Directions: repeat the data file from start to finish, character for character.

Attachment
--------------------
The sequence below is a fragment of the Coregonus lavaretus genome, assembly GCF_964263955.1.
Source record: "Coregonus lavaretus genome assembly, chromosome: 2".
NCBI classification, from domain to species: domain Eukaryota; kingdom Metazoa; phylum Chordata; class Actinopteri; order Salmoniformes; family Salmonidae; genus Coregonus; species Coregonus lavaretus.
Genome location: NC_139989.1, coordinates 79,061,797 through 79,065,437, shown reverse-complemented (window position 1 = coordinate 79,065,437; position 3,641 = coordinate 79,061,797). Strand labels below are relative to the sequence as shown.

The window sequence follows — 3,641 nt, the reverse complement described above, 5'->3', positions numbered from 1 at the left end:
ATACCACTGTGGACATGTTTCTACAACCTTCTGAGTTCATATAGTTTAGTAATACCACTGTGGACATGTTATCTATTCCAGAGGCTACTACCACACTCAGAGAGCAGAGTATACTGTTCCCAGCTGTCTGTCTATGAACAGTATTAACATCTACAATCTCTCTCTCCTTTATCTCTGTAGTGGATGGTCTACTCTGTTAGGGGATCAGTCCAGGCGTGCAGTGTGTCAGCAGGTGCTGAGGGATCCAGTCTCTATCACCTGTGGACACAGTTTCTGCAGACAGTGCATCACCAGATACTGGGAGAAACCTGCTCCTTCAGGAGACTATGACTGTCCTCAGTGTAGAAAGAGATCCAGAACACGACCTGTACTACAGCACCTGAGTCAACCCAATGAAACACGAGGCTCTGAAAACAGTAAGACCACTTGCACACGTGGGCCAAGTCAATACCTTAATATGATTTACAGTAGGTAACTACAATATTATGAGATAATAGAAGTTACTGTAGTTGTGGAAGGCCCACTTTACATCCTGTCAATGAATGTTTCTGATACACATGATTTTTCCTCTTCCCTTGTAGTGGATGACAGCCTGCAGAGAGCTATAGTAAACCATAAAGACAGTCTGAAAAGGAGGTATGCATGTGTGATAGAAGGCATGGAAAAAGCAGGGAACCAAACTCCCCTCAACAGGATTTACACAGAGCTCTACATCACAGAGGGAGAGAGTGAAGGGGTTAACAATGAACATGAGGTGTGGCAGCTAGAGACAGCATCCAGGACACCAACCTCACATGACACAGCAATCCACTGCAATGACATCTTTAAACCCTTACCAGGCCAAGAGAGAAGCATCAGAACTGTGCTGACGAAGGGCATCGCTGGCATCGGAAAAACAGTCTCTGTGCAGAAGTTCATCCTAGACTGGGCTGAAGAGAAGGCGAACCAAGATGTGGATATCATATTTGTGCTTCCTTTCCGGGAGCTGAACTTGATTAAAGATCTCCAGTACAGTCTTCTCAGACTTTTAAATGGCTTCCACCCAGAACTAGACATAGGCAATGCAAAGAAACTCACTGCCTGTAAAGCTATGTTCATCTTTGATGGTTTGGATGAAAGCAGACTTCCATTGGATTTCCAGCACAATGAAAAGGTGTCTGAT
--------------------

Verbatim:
The sequence below is a fragment of the Coregonus lavaretus genome, assembly GCF_964263955.1.
Source record: "Coregonus lavaretus genome assembly, chromosome: 2".
NCBI classification, from domain to species: domain Eukaryota; kingdom Metazoa; phylum Chordata; class Actinopteri; order Salmoniformes; family Salmonidae; genus Coregonus; species Coregonus lavaretus.
Genome location: NC_139989.1, coordinates 79,061,797 through 79,065,437, shown reverse-complemented (window position 1 = coordinate 79,065,437; position 3,641 = coordinate 79,061,797). Strand labels below are relative to the sequence as shown.

The window sequence follows — 3,641 nt, the reverse complement described above, 5'->3', positions numbered from 1 at the left end:
ATACCACTGTGGACATGTTTCTACAACCTTCTGAGTTCATATAGTTTAGTAATACCACTGTGGACATGTTATCTATTCCAGAGGCTACTACCACACTCAGAGAGCAGAGTATACTGTTCCCAGCTGTCTGTCTATGAACAGTATTAACATCTACAATCTCTCTCTCCTTTATCTCTGTAGTGGATGGTCTACTCTGTTAGGGGATCAGTCCAGGCGTGCAGTGTGTCAGCAGGTGCTGAGGGATCCAGTCTCTATCACCTGTGGACACAGTTTCTGCAGACAGTGCATCACCAGATACTGGGAGAAACCTGCTCCTTCAGGAGACTATGACTGTCCTCAGTGTAGAAAGAGATCCAGAACACGACCTGTACTACAGCACCTGAGTCAACCCAATGAAACACGAGGCTCTGAAAACAGTAAGACCACTTGCACACGTGGGCCAAGTCAATACCTTAATATGATTTACAGTAGGTAACTACAATATTATGAGATAATAGAAGTTACTGTAGTTGTGGAAGGCCCACTTTACATCCTGTCAATGAATGTTTCTGATACACATGATTTTTCCTCTTCCCTTGTAGTGGATGACAGCCTGCAGAGAGCTATAGTAAACCATAAAGACAGTCTGAAAAGGAGGTATGCATGTGTGATAGAAGGCATGGAAAAAGCAGGGAACCAAACTCCCCTCAACAGGATTTACACAGAGCTCTACATCACAGAGGGAGAGAGTGAAGGGGTTAACAATGAACATGAGGTGTGGCAGCTAGAGACAGCATCCAGGACACCAACCTCACATGACACAGCAATCCACTGCAATGACATCTTTAAACCCTTACCAGGCCAAGAGAGAAGCATCAGAACTGTGCTGACGAAGGGCATCGCTGGCATCGGAAAAACAGTCTCTGTGCAGAAGTTCATCCTAGACTGGGCTGAAGAGAAGGCGAACCAAGATGTGGATATCATATTTGTGCTTCCTTTCCGGGAGCTGAACTTGATTAAAGATCTCCAGTACAGTCTTCTCAGACTTTTAAATGGCTTCCACCCAGAACTAGACATAGGCAATGCAAAGAAACTCACTGCCTGTAAAGCTATGTTCATCTTTGATGGTTTGGATGAAAGCAGACTTCCATTGGATTTCCAGCACAATGAAAAGGTGTCTGAT